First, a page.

Columns » Ernest Dumas

$$$ over health

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More than 7,000 Arkansans are about to lose their medical insurance because they aren't holding down steady jobs or else they are so aimless and disconnected from today's digital-savvy world that they don't know what is happening to them.

The state assures us, though, that we need not waste any pity on them because they are either layabouts or else just too lazy to find a way to link up with the state's computer and satisfy the Department of Human Services' bureaucratic jargon.

The 7,000-plus who stand to lose their coverage Jan. 1 are just the first wave of poor people who are to lose their coverage because they can't satisfy the state's new work or exemption requirements to stay eligible for Medicaid. July 1 was the deadline for people 30 to 49 years old. Next, people 19 to 29 will have to satisfy the computer's commands.

Actually, that will be the third wave. Nearly two years ago, the state began to prune the Medicaid rolls of people whose lives were so aimless that the state bureaucracy had trouble keeping track of them. That ended coverage for about 60,000 Arkansans.

Governor Hutchinson assured us that the health bureaucracy was doing a great job trying to find and help all those people navigate the bureaucracy.

But, see, there is a silver lining if they all fail. It means the state won't spend millions of federal and state funds — 93 federal dollars for every seven state dollars next year — on the medical care and insurance of tens of thousands of the beggars. That is what appealed to many in the legislature when it adopted the work requirement. They said the state could not continue to spend so much money on the phase of Obamacare that offered medical care to people with family incomes below 138 percent of the poverty line.

The governor and Republican legislators are all trying to shrink the budget in anticipation of slashing the taxes of the well-to-do next January. You can't cut taxes and also continue to pay for education, prisons, law enforcement and poor people's medical care because, unlike Donald Trump, Hutchinson can't by law run a deficit.

The budget scare is something of a ruse. Obamacare, particularly the Medicaid option that Arkansas adopted in 2013, brings hundreds of millions of dollars annually into the Arkansas economy and into the state treasury in the form of income, sales and insurance premium taxes. Lopping 60,000 people off the Medicaid and state insurance exchange rolls means a drastic reduction in premium taxes for the state treasury — from $169 million at its peak in 2015 to $115 million in the fiscal year that ended the first of this month. More big reductions are coming.

Unlike legislators, Governor Hutchinson can't afford to make the budget argument for ending insurance for jobless people. Medicaid law has never, since its enactment in 1965, allowed such restrictions and neither does its amendment in the Affordable Care Act of 2010. The 2010 law allows states to obtain waivers from specific mandates in the law but only as long as they are in sync with the law's basic purposes, which are to bring health insurance to more, not fewer, people or improve the delivery of health care.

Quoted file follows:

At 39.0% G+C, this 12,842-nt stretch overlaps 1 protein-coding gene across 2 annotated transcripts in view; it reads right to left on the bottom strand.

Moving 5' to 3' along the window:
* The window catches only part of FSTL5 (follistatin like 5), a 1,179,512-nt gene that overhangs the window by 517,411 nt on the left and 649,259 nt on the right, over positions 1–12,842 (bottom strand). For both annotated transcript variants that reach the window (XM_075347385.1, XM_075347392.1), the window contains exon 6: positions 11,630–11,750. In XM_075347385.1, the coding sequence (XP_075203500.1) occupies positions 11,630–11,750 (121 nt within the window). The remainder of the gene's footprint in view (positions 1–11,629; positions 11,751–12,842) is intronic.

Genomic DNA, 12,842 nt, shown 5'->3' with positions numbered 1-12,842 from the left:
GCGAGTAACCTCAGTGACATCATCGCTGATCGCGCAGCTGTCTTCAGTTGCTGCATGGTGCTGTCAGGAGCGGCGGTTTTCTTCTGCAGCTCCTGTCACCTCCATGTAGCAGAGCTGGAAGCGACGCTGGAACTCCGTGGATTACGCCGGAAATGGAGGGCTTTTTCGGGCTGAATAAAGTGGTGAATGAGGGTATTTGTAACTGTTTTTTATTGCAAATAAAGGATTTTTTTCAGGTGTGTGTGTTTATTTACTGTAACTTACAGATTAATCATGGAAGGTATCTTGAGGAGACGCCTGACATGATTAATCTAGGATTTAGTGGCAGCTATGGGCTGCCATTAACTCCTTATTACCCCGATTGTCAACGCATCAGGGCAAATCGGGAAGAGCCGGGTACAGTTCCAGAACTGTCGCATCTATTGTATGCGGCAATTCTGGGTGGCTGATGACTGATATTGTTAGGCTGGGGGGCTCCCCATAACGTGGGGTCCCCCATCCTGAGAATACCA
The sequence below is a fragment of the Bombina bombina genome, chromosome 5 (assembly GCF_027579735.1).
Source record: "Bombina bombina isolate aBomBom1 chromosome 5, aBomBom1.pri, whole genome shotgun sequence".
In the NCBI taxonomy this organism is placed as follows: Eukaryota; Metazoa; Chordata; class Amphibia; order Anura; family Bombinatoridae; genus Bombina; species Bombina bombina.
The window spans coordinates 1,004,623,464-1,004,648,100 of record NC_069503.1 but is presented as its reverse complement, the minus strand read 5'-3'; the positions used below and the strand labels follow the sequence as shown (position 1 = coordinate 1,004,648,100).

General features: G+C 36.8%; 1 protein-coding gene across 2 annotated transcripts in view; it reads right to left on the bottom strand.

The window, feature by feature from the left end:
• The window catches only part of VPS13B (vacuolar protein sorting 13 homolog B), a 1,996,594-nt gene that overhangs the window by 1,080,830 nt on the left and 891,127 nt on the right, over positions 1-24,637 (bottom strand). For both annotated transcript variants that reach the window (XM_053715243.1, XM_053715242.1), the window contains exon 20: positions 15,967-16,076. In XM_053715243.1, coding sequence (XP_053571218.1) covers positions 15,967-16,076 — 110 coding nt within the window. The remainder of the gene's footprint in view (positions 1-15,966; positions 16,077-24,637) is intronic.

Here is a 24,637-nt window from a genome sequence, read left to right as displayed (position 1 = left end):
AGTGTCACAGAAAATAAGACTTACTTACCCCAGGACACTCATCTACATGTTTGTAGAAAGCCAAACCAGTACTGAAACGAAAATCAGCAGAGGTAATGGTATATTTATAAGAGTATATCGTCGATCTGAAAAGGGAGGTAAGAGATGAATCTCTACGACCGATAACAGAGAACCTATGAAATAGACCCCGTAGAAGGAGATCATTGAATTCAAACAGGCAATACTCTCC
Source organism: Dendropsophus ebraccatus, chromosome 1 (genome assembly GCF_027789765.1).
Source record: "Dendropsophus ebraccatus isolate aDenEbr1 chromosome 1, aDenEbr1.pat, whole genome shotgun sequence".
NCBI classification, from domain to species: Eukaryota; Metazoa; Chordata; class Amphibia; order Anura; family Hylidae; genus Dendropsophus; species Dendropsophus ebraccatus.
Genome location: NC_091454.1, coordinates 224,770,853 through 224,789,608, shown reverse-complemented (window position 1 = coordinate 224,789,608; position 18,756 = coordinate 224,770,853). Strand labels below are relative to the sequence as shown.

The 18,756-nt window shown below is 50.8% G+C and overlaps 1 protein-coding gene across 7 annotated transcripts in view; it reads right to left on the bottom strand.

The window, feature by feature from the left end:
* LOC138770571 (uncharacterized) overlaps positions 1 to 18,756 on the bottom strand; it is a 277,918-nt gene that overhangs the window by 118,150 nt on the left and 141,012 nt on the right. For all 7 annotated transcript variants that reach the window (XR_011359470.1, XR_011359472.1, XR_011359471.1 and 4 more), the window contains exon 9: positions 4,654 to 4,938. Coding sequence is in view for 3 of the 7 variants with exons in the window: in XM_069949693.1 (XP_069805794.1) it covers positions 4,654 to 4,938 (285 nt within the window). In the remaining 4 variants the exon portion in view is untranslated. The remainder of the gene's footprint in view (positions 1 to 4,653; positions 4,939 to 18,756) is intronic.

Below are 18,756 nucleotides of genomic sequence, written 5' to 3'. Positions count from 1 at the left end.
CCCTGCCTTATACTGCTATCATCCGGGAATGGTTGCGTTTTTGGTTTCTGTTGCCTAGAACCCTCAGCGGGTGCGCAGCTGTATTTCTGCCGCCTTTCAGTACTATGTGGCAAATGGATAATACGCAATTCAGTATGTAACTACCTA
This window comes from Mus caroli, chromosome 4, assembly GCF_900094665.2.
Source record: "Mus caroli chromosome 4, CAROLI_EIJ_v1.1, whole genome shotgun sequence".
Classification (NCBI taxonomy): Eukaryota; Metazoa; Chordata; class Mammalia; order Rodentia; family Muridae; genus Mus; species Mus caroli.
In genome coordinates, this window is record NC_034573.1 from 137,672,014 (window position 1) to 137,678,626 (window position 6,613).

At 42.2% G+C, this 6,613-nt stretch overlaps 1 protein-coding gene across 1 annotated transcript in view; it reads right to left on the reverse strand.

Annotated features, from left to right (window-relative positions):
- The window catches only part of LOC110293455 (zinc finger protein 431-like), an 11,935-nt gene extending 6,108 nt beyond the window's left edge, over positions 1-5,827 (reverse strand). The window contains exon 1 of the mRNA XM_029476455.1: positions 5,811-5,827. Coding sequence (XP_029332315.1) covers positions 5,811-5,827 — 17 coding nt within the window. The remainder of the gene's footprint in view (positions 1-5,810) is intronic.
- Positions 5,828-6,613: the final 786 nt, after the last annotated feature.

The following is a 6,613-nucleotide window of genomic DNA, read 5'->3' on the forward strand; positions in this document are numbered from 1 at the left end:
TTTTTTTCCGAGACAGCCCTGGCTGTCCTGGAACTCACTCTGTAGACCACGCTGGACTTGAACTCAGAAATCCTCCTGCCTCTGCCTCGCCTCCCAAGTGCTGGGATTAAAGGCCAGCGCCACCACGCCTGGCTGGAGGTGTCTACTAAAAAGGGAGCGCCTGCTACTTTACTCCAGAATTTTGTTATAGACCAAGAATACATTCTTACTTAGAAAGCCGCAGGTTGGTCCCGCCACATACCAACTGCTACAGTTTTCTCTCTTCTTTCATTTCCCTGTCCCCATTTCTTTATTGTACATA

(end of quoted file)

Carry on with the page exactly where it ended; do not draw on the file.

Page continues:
Arkansas and the governors of Kentucky, Indiana and New Hampshire asked for the work waiver on the grounds that they were forcing jobless people to get retraining or take other steps to get into the workforce so that they could afford medical care or to buy insurance. We are assisting them, not punishing them, the states argued. Perfect, the Trump administration said.

But a federal court in the District of Columbia ruled in June that Kentucky's argument and Washington's acceptance of it made no sense and halted its enforcement until the Trump administration could make a more convincing case for its legality.

The court will get Arkansas's case before long. The Trump administration will have a chance to make a better argument for Arkansas's tough-love retributions against the poor than it did for Kentucky.

No one who reads this is apt to be in peril of losing his coverage, or even a little sleep, however the legalities of the work requirement come out. But that could change if Republicans prevail in their case to quash the Affordable Care Act in its entirety. Attorney General Leslie Rutledge has joined other Republican attorneys general in seeking to strike down the law as a violation of the commerce clause now that Congress has abolished the tax provisions and insurance mandates in Obamacare.

That would end health insurance for perhaps 400,000 Arkansans, including tens of thousands with pre-existing conditions or with age or sex restrictions that drove up their premiums, all of whom regained coverage in the private market in 2013 when the law halted insurers from discriminating against them. For the disbelieving budget hawks in the state government, it would end a billion-dollar revenue stream from Washington.

But everyone could revel in the destruction of another Obama legacy.

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